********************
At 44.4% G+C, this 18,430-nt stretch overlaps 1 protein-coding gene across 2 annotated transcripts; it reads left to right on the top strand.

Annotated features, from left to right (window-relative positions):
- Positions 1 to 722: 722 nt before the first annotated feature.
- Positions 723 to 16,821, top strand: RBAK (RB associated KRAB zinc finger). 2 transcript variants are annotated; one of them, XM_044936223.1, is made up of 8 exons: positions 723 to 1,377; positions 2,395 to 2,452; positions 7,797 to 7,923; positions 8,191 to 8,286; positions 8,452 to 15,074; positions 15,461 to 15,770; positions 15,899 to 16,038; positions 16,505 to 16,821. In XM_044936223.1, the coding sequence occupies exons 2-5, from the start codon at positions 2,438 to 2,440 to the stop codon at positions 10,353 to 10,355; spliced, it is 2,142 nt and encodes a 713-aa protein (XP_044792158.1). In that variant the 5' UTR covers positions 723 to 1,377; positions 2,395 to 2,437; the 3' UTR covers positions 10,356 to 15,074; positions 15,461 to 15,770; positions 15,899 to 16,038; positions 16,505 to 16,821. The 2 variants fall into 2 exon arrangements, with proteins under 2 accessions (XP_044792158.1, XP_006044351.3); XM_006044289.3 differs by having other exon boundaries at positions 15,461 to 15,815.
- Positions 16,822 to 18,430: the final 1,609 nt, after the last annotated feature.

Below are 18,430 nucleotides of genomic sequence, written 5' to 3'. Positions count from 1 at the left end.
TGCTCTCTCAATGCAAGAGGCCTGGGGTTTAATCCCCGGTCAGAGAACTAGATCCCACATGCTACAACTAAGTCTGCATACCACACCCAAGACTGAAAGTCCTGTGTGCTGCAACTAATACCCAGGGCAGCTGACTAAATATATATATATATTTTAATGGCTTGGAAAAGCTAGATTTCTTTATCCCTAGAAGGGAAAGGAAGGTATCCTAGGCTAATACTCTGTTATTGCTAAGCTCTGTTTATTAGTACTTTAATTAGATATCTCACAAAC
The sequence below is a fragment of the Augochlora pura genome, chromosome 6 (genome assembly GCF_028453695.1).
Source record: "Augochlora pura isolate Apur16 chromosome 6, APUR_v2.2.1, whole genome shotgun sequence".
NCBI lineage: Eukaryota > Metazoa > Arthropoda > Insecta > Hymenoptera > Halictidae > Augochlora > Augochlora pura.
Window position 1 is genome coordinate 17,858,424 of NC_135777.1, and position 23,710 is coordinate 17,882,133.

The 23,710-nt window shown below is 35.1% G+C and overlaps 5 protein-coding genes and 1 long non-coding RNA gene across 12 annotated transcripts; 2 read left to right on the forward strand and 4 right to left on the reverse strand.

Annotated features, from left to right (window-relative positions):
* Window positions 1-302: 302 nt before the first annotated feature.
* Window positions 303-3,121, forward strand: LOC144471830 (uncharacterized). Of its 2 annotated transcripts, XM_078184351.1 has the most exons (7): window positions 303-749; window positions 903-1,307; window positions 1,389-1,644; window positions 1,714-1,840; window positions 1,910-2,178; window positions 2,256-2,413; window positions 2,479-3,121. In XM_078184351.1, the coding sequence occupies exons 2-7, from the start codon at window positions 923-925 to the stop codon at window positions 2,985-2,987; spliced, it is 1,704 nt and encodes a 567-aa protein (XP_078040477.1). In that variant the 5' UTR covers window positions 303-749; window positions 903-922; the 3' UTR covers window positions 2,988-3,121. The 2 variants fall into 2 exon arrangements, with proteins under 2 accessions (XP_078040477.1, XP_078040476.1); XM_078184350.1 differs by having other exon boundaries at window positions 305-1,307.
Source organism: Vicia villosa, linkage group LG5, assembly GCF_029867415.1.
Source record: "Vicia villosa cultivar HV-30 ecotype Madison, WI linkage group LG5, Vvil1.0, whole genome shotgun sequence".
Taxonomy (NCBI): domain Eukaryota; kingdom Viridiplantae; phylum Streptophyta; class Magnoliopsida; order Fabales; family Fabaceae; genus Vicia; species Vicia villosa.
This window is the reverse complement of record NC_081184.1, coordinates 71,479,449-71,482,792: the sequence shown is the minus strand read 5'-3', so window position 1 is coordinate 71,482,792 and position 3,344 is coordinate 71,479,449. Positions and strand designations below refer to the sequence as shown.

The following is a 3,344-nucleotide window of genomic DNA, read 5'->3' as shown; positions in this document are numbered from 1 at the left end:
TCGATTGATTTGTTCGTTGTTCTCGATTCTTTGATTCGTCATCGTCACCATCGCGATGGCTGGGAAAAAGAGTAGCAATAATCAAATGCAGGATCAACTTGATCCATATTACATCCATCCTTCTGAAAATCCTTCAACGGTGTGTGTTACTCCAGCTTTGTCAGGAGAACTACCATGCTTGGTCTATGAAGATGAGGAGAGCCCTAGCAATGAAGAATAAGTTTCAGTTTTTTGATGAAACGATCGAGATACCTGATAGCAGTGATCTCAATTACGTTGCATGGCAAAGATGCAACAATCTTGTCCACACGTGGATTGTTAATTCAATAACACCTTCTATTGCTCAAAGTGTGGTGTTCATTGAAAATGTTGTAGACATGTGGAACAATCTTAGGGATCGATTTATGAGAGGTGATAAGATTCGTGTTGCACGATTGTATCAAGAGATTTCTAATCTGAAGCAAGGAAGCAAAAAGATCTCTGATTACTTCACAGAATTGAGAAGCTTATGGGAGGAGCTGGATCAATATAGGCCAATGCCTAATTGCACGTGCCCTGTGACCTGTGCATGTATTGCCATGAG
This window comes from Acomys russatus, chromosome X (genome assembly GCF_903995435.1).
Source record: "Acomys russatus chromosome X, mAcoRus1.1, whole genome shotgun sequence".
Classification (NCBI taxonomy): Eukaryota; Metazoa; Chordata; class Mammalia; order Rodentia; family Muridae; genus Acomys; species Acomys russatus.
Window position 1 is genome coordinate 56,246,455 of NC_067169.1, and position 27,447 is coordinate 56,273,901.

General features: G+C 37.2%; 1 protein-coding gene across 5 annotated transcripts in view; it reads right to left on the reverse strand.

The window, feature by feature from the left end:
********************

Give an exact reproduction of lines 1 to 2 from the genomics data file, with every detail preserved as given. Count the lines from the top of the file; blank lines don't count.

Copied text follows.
At 44.4% G+C, this 18,430-nt stretch overlaps 1 protein-coding gene across 2 annotated transcripts; it reads left to right on the top strand.

Annotated features, from left to right (window-relative positions):